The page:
Prisons are experiencing numerous problems: rising numbers, 'new' populations requiring specialised care (e.g. elderly men, military veterans); an ageing and dilapidated estate that spatially exacerbates effects of overcrowding; a preoccupation with security at the expense of other goals; an influx of new and dangerous drugs and illegal phones; and unprecedented numbers of deaths in custody. In response to these crises, the Government is undertaking an ambitious modernisation programme (the first for 60 years), at the core of which is up to nine new prison builds and the provision of an extra 10,000 prison places. These plans represent a once-in-a-generation opportunity, not only to build modern fit-for-purpose facilities but to reassess what prisons are for and what they can aspire to achieve. In the current era, punishment and rehabilitation are the paradoxical twin drivers of policy, made and implemented within a context of 'effectiveness' and 'efficiency' which, ministers argue, are goals best served by the economies of scale offered by very large prisons. Consequently, despite a wealth of scholarship finding smaller facilities to be better at housing prisoners safely, providing meaningful work, education and training, encouraging purposeful activity, and fostering healthy relationships between prisoners and staff, the Government remains committed to constructing 1000+ bed 'mega-prisons'.
Meanwhile, prisoners are often ill-prepared for release at the end of their sentence, and a return to society can be experienced as a welcome but ultimately catastrophic event. Factors inhibiting successful resettlement include: long-term health problems caused by exposure to overcrowded, brutalising and/or insanitary custodial environments; broken family ties due to remote location of prisons and poor visiting arrangements; unresolved violence and substance misuse issues; limited job prospects due to poor educational attainment and the acquisition of a criminal record; and, for long-term prisoners, lack of experience with the basic, essential technologies that are required to function in modern society. In this context, rehabilitation can seem a forlorn ambition, so the opening of HMP Berwyn in 2017 - described by media as the 'poster child of Britain's super prisons' (BBC, 28 Feb 2017) - is a significant milestone. With capacity for 2,106 inmates, it is (along with Oakwood in England) the second largest prison in Europe, and the largest publicly-run prison in England and Wales. It is also the cheapest to operate, with anticipated costs of just £14,000 per prisoner per year, compared to the national average of £32,500. Yet Berwyn is also the first custodial facility in England and Wales to be designated a 'Rehabilitation Prison' and embed a 'rehabilitative culture' from the outset. If successful in this mission, Berwyn will be a 'flagship' model for the next phase of prisons to be constructed by 2021.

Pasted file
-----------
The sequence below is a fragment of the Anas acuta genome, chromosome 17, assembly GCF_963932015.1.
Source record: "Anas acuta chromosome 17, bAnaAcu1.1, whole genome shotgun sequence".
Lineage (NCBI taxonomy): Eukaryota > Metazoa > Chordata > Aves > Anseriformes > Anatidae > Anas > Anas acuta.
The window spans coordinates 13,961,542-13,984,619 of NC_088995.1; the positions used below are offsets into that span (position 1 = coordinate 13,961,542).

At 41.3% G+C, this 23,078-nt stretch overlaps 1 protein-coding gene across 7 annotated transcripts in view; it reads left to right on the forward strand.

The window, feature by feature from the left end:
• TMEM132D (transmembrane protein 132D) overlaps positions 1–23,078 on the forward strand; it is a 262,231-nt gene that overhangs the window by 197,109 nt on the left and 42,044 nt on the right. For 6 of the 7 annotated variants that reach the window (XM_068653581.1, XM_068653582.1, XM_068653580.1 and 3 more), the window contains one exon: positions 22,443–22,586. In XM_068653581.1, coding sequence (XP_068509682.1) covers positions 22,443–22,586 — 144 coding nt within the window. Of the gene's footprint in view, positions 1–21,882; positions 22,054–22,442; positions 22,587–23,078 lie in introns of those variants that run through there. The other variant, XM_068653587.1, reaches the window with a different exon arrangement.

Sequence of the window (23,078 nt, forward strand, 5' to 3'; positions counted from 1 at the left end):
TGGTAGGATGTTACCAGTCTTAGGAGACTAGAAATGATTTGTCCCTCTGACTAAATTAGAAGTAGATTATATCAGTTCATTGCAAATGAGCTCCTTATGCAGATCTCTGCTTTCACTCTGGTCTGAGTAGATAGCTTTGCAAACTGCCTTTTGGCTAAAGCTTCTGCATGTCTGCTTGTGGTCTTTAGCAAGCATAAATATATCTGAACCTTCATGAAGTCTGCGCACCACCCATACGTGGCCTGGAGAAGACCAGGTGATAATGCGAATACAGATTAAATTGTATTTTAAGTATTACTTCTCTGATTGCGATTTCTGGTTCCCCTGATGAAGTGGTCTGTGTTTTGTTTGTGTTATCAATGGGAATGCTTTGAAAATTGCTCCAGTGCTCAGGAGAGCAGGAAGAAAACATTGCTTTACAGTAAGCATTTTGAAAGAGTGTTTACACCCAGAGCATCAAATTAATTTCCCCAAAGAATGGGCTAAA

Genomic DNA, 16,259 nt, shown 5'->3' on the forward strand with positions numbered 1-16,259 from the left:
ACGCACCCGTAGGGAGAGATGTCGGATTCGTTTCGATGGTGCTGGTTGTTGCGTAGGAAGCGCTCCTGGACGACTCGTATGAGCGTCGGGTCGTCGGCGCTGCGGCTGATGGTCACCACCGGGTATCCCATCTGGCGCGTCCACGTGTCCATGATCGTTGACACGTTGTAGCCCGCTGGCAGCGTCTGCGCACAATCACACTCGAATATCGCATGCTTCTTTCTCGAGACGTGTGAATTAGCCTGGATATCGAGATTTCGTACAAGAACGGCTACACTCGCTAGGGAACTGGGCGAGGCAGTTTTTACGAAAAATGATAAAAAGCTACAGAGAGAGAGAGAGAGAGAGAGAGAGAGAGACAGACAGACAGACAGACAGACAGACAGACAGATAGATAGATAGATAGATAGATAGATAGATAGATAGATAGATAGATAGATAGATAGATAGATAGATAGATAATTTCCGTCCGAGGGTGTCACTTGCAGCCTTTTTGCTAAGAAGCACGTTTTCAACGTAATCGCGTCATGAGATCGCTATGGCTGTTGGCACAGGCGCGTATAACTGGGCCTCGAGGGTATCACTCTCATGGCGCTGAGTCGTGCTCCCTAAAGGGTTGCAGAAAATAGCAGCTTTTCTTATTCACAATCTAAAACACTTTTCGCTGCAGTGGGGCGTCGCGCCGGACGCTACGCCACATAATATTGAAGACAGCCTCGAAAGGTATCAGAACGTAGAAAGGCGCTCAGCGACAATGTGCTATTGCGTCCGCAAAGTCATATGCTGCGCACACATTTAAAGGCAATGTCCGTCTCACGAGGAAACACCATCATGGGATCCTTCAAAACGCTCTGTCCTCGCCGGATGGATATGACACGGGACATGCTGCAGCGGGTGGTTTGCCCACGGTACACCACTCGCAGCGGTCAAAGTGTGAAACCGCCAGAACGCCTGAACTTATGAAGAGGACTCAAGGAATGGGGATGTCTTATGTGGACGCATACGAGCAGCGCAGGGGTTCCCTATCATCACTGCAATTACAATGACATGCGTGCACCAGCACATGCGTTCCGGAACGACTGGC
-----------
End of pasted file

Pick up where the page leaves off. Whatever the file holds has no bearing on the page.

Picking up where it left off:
Conducted by a team based at the Universities of Leicester and Kent, and at HMP Berwyn, the study will empirically investigate the extent to which Berwyn can deliver on its promise of rehabilitation, and will employ its findings to inform current and future debates about how prisons might be designed and operated. Following the applicants' existing ESRC-funded research and using the key stakeholder relationships and networks established during those projects, the intent is to innovate in two important ways: i) the research findings will inform knowledge and debates now as well as in future - impact will not come at the end of the study, but will be embedded from the start; ii) it will move beyond traditional 'top-down' research methods, and will fully involve prisoners and staff as co-producers of data. Challenging conventional wisdom and taken-for-granted assumptions, the proposed project is imaginative, significant and timely.